Fashion in a flash. Fur collars are the rage this year on upscale winter coats. Want to add the look to your wardrobe? This beautiful faux fur collar adds an instant overlay of luxury. It was inspired by the sumptuous faux fur selection at Fabric Depot. From realistic animal fur varieties to fanciful colors of curly shags, Fabric Depot's options are wide and varied. We went with the natural fur look of a multi-color Island Raccoon; it featured not only a beautiful depth of tone, but also a smooth and deep pile.
Faux fur has ‘pile' and ‘nap'. Pile is the term for the hairs, they can be long or short, smooth or fuzzy. Nap refers to the direction in which the hairs lay.
Most faux furs (like real fur) have a specific direction to the nap. If you have trouble seeing the way the fur is laying on your fabric, hang it over a chair and step back a little. It should become obvious. For more about this and other tips and techniques, check out our tutorial on working with faux fur.
The back of the collar is a rich faux suede called Passion Suede, available in a myriad of color choices at Fabric Depot. The surface of this faux suede is wonderfully soft and smooth, but has just enough nap to "grip" and help hold the collar in place against the fabric of the coat.
If you plan on keeping the collar on a particular coat at all times or are worried the suede isn't going to grip as strongly you'd like, you can add cloth-covered hook and eye sets on the collar and coat. Dritz® makes a good option.
Unlike a scarf or narrow shawl that can twist and loop in a free-form manner, a collar needs to lay flat as it arcs across your shoulders. A simple rectangle won't work. We offer a four-part pattern below to create the perfect wrap.
You'll cut two halves with the pattern. These pieces, along with attention to the direction of the faux fur's nap when cutting, result in a beautiful sweep of elegance.
Our thanks to our friends at Fabric Depot for providing the faux fur and faux suede for this project. We got to wander amongst the giant rolls of faux fur fabulousness in the Fabric Depot warehouse to pick just the right style. So much softness!
If you haven't yet shopped Fabric Depot.com, set aside some time to browse. There's always something new, and if you sign up on their home page for the Fabric Depot eNewsletter, you'll be notified first about special sales and promotions, like Tuesday Treasures and Online Flash Sales.
If you're lucky enough to live nearby or are planning a visit to the Portland, Oregon area, you'll definitely want to stop by the Fabric Depot retail location: an acre of fabric, notions, and more!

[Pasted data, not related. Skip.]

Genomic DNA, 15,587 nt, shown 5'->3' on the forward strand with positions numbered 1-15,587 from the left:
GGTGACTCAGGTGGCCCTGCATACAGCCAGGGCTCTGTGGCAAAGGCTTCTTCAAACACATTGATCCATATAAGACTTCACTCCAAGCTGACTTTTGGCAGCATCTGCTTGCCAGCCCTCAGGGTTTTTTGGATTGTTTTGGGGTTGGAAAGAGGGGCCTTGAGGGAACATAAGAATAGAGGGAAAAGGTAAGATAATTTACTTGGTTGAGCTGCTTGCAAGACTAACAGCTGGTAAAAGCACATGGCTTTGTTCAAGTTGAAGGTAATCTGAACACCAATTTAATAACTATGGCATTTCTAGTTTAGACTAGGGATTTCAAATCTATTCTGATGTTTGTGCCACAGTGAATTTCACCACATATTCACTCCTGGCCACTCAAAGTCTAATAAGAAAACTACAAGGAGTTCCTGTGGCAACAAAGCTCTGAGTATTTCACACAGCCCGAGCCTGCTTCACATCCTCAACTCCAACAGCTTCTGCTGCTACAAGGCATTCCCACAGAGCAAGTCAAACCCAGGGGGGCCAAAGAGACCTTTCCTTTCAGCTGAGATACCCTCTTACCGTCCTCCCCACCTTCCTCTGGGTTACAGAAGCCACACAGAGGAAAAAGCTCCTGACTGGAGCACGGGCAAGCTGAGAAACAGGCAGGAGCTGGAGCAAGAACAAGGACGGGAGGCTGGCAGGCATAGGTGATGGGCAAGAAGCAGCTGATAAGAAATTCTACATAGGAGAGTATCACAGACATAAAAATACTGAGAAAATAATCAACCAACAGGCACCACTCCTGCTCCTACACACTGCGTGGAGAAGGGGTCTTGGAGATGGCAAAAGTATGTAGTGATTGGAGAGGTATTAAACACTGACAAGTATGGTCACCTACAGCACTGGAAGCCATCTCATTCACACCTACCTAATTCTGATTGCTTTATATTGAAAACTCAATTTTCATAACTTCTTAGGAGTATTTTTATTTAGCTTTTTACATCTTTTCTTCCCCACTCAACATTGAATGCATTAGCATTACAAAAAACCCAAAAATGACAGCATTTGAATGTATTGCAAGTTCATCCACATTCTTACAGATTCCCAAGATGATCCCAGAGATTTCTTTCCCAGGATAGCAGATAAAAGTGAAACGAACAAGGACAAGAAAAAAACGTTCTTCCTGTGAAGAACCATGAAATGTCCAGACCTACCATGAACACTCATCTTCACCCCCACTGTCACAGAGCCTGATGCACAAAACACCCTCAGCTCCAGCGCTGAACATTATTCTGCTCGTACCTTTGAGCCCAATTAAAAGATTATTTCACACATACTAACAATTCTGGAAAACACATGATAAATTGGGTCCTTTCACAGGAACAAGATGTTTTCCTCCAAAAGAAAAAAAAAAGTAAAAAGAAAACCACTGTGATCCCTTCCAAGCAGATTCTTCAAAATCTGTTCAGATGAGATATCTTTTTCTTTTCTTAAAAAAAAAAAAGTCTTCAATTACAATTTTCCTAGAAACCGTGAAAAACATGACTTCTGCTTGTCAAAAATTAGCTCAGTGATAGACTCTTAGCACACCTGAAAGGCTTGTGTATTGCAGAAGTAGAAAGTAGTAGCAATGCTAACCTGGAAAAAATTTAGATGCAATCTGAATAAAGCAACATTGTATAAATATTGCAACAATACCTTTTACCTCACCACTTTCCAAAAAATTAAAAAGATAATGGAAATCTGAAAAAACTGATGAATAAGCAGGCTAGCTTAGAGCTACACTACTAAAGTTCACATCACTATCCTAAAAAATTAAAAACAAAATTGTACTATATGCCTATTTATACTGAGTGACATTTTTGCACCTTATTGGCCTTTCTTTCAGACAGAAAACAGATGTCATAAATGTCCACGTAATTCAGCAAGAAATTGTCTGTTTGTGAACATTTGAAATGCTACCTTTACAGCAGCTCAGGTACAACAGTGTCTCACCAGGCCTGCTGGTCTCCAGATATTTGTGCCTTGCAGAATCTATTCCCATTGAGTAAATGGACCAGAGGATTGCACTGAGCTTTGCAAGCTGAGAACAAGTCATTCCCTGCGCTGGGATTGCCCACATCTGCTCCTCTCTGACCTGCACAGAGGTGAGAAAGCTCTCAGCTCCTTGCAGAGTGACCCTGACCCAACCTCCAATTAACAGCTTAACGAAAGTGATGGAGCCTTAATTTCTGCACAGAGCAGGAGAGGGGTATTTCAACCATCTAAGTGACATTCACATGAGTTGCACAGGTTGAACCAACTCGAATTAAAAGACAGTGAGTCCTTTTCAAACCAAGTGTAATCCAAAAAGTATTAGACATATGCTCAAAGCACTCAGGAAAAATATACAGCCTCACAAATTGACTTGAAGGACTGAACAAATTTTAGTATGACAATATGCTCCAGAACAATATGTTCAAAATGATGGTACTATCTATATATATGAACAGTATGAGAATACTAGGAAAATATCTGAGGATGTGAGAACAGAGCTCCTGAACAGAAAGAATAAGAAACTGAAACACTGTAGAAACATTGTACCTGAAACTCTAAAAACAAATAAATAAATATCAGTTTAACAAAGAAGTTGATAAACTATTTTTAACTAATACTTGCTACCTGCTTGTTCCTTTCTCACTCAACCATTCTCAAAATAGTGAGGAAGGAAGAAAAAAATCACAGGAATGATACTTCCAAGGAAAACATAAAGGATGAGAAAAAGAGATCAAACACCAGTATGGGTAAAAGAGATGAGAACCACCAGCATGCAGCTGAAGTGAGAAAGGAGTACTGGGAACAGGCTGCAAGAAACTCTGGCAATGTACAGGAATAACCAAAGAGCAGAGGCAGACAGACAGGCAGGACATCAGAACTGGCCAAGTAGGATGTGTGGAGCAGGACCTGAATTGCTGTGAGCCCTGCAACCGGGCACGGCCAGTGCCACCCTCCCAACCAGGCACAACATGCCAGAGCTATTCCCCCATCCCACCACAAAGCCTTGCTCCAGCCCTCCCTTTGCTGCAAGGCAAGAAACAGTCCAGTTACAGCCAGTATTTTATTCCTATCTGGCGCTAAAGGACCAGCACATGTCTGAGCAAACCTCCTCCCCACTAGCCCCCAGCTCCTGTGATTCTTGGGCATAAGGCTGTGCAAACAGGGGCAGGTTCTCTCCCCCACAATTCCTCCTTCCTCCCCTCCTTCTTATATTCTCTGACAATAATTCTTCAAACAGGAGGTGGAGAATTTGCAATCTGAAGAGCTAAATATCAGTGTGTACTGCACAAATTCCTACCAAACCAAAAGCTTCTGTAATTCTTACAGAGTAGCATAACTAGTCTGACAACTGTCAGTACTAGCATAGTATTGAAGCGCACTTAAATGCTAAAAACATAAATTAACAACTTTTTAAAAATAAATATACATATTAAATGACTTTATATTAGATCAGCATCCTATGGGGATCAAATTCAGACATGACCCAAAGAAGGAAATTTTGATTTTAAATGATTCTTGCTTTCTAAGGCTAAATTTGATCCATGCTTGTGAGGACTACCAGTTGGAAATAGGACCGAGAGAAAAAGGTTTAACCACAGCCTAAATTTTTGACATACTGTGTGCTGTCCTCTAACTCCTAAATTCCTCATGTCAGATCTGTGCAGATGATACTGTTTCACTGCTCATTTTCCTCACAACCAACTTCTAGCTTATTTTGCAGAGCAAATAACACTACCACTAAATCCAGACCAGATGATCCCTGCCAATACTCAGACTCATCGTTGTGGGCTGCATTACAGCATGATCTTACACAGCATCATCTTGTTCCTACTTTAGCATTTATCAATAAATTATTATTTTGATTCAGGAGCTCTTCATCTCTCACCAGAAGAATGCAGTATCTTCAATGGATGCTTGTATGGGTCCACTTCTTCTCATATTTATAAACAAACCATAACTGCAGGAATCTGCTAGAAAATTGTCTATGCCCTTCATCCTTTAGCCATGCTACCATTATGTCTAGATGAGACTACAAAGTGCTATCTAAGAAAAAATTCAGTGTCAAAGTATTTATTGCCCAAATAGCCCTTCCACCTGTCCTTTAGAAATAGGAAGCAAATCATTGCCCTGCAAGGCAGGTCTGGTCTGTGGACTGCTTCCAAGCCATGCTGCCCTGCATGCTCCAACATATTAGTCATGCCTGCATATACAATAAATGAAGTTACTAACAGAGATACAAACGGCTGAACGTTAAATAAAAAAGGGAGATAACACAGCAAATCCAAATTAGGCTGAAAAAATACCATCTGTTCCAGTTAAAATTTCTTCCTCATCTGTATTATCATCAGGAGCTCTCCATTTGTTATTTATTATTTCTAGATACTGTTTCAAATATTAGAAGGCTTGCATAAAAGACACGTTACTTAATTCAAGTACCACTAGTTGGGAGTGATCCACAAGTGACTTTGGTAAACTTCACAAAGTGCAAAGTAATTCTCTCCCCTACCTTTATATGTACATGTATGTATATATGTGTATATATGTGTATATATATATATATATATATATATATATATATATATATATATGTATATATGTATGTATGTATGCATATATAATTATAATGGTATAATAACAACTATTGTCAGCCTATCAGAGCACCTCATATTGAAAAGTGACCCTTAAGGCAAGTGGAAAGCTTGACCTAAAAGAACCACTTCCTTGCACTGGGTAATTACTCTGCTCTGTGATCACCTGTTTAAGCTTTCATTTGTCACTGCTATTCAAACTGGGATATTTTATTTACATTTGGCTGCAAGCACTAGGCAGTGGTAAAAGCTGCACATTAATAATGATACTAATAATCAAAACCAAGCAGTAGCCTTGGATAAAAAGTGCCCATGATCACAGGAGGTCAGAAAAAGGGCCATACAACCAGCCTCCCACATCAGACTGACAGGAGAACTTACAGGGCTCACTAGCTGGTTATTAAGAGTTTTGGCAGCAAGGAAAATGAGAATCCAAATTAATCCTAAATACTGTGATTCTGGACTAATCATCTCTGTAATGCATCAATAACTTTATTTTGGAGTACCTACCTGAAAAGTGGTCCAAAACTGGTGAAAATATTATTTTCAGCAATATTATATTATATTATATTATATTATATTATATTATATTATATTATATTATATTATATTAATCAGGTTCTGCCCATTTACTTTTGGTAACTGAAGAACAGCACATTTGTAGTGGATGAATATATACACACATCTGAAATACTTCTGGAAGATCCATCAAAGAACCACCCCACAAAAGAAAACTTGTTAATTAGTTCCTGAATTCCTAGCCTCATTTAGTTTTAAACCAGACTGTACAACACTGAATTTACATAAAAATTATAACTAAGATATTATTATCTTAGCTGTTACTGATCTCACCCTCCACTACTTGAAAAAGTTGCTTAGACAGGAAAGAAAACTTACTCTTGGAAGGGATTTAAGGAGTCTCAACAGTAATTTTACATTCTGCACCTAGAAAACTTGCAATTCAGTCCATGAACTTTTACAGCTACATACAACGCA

We love the finished look of our sample collar, but there were so many more from which to choose. Below are a couple other lovely pairings to consider.
Our collar finishes at approximately 68" x 8", measuring from the bottom of the descending fur as well as the fur flowing side to side. This is a good length for a medium to long winter coat. For a shorter jacket, or even a heavy sweater, consider shortening the length by about 4-5" (shorten from the bottom of the pattern).
Sewing Tools You Need
- Sewing Machine and standard presser foot
- Walking or Even Feed foot (we used the built-in AcuFeed™ Flex fabric feeding system on the Janome Skyline S7)
Fabric and Other Supplies
The recommended yardage shown below will allow you to make up to THREE collars with our pattern. You need the length of a full yard to achieve the proper curve at the top and insure the nap runs in the right direction, but because faux fur is traditionally quite wide, you will have extra width. Each pattern piece (each half) requires about 10" in width x 35" in length.
- 1 yard of 58"+ wide faux fur with a long pile (pile is the term for the hairs - you want long, luxurious hairs); we used 60/62" Island Raccoon in Ivory & Brown from Fabric Depot
- 1 yard of 54" faux suede or similar; we used Passion Suede in Black from Fabric Depot
- All purpose thread to match fabric
- See-through ruler
- Fabric pen or pencil
- Iron and ironing board
- Pressing cloth
- Rotary cutter and mat
- Tape measure
- Seam gauge
- Seam ripper
- Marker for tracing pattern onto the back of the faux fur; we used a Sharpie®